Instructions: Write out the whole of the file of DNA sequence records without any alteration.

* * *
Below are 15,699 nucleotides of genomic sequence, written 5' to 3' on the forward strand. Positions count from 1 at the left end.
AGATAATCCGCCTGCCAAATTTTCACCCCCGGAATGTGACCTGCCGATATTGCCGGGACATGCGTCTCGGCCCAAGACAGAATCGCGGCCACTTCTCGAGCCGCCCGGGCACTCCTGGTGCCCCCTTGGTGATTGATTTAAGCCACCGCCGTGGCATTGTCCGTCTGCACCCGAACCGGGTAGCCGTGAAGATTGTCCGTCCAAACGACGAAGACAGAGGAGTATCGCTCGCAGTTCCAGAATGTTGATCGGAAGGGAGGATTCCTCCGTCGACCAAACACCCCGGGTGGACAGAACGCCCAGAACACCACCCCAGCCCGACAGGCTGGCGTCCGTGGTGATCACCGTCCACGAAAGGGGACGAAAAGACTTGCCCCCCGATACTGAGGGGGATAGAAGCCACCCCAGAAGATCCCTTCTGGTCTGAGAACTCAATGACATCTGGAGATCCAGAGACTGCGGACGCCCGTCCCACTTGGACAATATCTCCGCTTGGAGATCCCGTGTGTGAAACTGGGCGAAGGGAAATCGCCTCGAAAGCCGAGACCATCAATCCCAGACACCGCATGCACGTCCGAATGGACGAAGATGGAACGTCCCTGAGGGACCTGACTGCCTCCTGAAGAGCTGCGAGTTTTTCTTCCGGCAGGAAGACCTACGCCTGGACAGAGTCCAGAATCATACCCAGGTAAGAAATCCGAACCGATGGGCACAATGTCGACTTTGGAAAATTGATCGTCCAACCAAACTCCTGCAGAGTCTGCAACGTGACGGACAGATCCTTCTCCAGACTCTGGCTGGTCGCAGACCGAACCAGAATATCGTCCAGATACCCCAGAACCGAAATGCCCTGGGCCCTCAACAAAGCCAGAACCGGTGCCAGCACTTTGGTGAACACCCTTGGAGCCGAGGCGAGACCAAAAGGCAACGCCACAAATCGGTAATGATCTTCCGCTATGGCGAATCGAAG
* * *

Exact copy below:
Below are 15,699 nucleotides of genomic sequence, written 5' to 3' on the forward strand. Positions count from 1 at the left end.
AGATAATCCGCCTGCCAAATTTTCACCCCCGGAATGTGACCTGCCGATATTGCCGGGACATGCGTCTCGGCCCAAGACAGAATCGCGGCCACTTCTCGAGCCGCCCGGGCACTCCTGGTGCCCCCTTGGTGATTGATTTAAGCCACCGCCGTGGCATTGTCCGTCTGCACCCGAACCGGGTAGCCGTGAAGATTGTCCGTCCAAACGACGAAGACAGAGGAGTATCGCTCGCAGTTCCAGAATGTTGATCGGAAGGGAGGATTCCTCCGTCGACCAAACACCCCGGGTGGACAGAACGCCCAGAACACCACCCCAGCCCGACAGGCTGGCGTCCGTGGTGATCACCGTCCACGAAAGGGGACGAAAAGACTTGCCCCCCGATACTGAGGGGGATAGAAGCCACCCCAGAAGATCCCTTCTGGTCTGAGAACTCAATGACATCTGGAGATCCAGAGACTGCGGACGCCCGTCCCACTTGGACAATATCTCCGCTTGGAGATCCCGTGTGTGAAACTGGGCGAAGGGAAATCGCCTCGAAAGCCGAGACCATCAATCCCAGACACCGCATGCACGTCCGAATGGACGAAGATGGAACGTCCCTGAGGGACCTGACTGCCTCCTGAAGAGCTGCGAGTTTTTCTTCCGGCAGGAAGACCTACGCCTGGACAGAGTCCAGAATCATACCCAGGTAAGAAATCCGAACCGATGGGCACAATGTCGACTTTGGAAAATTGATCGTCCAACCAAACTCCTGCAGAGTCTGCAACGTGACGGACAGATCCTTCTCCAGACTCTGGCTGGTCGCAGACCGAACCAGAATATCGTCCAGATACCCCAGAACCGAAATGCCCTGGGCCCTCAACAAAGCCAGAACCGGTGCCAGCACTTTGGTGAACACCCTTGGAGCCGAGGCGAGACCAAAAGGCAACGCCACAAATCGGTAATGATCTTCCGCTATGGCGAATCGAAG